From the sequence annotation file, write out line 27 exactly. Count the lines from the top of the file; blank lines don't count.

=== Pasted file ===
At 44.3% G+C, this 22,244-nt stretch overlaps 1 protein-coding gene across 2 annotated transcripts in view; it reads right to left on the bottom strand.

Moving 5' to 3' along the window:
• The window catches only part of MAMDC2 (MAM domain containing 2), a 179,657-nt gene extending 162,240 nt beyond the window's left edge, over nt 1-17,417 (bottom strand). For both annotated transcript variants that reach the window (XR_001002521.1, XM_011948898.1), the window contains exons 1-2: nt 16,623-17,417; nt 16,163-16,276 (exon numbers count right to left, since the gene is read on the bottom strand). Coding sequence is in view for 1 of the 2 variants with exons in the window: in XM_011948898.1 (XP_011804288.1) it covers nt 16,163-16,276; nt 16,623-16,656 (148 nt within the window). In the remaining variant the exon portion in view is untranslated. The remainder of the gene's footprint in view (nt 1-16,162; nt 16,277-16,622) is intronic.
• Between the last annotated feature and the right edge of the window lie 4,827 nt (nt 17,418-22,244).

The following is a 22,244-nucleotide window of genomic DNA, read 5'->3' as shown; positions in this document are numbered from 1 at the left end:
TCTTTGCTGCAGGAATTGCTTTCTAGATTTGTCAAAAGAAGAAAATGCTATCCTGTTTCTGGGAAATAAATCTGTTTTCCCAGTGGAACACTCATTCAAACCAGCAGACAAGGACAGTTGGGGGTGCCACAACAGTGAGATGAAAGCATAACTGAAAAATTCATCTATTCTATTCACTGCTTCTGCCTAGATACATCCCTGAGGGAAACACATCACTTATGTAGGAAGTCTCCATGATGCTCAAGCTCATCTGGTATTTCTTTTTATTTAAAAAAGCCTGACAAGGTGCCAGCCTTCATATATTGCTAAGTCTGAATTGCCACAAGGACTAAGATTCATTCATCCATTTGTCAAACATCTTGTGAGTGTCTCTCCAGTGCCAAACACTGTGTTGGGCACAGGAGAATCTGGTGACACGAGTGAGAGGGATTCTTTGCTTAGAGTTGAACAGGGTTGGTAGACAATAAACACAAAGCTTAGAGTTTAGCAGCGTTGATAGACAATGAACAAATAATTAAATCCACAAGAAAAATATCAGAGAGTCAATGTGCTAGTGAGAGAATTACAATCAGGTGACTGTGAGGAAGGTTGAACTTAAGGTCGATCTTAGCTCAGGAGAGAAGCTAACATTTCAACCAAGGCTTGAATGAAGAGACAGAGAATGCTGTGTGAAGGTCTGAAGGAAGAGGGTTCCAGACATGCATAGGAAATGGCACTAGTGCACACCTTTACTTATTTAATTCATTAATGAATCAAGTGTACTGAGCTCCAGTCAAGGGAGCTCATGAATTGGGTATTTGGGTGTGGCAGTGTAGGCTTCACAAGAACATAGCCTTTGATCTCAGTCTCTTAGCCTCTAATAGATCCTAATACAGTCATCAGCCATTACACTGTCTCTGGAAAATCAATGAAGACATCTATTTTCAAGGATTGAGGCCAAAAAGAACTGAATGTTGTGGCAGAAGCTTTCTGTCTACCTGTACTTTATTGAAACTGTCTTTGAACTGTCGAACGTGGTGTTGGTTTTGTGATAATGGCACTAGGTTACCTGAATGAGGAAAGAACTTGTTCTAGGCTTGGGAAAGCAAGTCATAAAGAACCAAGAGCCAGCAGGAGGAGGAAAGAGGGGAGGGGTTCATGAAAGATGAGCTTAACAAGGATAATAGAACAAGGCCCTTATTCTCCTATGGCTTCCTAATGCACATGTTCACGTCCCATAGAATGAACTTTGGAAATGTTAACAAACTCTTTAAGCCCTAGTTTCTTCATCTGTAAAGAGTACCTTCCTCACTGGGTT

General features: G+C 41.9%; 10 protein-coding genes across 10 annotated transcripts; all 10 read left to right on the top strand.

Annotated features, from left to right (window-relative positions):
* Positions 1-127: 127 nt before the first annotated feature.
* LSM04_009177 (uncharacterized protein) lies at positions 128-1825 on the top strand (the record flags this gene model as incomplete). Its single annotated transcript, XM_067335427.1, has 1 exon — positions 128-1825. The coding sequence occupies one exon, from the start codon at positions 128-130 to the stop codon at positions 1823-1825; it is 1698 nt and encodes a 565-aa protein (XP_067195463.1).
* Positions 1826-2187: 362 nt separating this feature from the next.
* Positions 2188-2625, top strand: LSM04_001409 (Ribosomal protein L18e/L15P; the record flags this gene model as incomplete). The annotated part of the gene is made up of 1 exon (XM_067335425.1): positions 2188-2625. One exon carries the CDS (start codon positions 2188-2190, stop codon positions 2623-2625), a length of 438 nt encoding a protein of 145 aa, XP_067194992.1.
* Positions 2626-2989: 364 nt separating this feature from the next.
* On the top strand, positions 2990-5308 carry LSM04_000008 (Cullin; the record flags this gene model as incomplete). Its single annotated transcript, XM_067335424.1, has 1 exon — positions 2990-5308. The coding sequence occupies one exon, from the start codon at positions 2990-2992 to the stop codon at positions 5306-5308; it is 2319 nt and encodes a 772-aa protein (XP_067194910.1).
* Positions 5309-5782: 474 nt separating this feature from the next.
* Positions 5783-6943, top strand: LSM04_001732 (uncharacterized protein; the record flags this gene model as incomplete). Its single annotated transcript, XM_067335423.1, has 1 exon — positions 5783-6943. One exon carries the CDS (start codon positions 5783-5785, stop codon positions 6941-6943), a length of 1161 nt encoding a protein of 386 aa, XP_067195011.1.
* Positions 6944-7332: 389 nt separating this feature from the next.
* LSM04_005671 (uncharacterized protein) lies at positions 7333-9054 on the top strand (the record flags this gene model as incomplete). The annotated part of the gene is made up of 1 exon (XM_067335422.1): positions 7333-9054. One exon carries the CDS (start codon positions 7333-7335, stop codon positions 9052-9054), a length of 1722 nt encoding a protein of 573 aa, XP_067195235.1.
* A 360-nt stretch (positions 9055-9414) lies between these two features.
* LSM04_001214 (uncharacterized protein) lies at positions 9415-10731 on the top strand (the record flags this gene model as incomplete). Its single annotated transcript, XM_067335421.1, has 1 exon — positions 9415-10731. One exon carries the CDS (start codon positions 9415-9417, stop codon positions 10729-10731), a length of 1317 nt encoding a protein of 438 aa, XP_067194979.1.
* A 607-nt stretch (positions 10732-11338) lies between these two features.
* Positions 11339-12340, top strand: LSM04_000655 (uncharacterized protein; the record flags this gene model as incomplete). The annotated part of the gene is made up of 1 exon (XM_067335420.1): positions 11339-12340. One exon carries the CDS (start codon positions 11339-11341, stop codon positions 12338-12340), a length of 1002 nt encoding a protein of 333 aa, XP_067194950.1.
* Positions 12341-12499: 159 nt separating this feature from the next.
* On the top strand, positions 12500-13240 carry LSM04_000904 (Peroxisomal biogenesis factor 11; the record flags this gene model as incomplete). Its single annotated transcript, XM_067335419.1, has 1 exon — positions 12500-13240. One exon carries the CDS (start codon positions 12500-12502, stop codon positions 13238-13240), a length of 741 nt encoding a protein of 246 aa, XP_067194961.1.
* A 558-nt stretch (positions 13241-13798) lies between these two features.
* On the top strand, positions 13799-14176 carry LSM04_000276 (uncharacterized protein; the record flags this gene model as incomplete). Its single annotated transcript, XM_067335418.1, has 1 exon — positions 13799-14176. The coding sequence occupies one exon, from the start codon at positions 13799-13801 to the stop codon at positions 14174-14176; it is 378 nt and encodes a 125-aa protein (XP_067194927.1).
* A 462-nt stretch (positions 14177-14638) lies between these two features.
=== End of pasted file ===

* A 462-nt stretch (positions 14177-14638) lies between these two features.